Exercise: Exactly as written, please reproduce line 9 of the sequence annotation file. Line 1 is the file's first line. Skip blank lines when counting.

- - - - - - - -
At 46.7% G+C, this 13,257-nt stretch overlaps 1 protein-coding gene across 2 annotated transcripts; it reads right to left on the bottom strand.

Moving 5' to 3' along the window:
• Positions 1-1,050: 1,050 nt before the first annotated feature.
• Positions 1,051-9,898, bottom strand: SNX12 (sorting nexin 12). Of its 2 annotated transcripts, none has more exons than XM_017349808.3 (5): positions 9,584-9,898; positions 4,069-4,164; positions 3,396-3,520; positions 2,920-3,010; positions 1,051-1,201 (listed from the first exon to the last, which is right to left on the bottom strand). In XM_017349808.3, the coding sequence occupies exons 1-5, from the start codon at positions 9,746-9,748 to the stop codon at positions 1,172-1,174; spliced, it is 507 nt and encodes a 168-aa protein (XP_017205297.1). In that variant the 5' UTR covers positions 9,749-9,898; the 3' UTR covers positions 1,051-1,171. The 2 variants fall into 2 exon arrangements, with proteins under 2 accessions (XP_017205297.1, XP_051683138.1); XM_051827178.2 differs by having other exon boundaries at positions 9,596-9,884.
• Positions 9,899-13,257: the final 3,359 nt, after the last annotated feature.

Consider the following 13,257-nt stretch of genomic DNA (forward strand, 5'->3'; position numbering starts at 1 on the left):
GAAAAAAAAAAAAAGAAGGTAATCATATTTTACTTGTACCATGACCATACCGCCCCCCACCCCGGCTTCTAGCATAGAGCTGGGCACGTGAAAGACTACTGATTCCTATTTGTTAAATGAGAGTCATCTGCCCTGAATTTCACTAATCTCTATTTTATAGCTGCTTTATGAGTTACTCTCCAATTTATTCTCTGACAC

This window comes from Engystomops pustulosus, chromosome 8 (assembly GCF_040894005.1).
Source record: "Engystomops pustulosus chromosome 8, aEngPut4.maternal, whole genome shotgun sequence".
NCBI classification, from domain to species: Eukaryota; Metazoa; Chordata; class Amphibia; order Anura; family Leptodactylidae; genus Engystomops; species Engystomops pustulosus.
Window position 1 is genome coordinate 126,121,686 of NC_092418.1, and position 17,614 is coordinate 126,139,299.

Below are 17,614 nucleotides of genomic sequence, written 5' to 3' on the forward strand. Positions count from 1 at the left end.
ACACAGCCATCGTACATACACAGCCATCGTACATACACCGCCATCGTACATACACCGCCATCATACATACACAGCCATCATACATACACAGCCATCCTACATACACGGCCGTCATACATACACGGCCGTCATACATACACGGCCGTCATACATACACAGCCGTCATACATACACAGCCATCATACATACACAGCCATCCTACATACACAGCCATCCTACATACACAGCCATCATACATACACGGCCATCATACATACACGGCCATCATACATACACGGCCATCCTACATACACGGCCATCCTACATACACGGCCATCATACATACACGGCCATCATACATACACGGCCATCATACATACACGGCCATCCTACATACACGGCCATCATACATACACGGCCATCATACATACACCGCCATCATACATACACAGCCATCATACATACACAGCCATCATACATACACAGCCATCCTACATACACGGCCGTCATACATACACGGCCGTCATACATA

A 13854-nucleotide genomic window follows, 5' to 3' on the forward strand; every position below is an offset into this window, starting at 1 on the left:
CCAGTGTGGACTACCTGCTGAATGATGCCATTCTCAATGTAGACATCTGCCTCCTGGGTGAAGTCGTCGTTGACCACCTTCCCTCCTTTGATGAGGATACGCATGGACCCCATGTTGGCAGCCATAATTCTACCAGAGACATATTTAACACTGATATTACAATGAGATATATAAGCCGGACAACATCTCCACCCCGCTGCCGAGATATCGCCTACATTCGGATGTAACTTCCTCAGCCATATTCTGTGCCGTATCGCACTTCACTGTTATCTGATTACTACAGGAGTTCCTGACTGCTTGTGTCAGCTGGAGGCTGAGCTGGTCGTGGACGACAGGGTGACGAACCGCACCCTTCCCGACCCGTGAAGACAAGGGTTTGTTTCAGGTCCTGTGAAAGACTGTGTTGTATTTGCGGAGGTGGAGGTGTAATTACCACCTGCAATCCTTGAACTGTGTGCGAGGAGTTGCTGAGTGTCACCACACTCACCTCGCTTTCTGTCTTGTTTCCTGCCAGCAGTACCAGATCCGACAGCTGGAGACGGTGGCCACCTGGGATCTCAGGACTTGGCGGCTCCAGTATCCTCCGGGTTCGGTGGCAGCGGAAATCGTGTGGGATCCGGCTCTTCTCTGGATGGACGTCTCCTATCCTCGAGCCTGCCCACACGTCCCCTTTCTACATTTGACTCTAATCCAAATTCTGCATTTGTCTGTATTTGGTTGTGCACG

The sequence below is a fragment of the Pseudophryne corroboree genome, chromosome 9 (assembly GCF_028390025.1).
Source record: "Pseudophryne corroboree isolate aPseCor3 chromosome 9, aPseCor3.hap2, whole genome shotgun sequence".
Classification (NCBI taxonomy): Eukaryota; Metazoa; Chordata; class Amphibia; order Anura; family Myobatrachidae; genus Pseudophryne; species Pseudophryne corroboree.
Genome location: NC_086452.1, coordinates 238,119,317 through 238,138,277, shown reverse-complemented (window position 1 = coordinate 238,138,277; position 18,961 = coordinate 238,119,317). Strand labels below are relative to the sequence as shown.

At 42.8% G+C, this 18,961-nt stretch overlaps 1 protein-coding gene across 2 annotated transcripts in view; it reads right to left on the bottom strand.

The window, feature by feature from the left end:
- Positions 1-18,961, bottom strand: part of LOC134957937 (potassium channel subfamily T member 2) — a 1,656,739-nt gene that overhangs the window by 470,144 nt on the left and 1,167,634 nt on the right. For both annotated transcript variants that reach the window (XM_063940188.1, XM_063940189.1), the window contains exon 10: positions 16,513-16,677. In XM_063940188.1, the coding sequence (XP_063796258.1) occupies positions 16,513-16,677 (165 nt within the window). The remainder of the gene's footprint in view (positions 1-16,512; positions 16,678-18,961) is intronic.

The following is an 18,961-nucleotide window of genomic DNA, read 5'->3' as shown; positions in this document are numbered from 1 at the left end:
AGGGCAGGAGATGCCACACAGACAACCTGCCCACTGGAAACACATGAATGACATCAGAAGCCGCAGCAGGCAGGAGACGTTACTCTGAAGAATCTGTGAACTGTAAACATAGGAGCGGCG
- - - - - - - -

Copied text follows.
Source record: "Engystomops pustulosus chromosome 8, aEngPut4.maternal, whole genome shotgun sequence".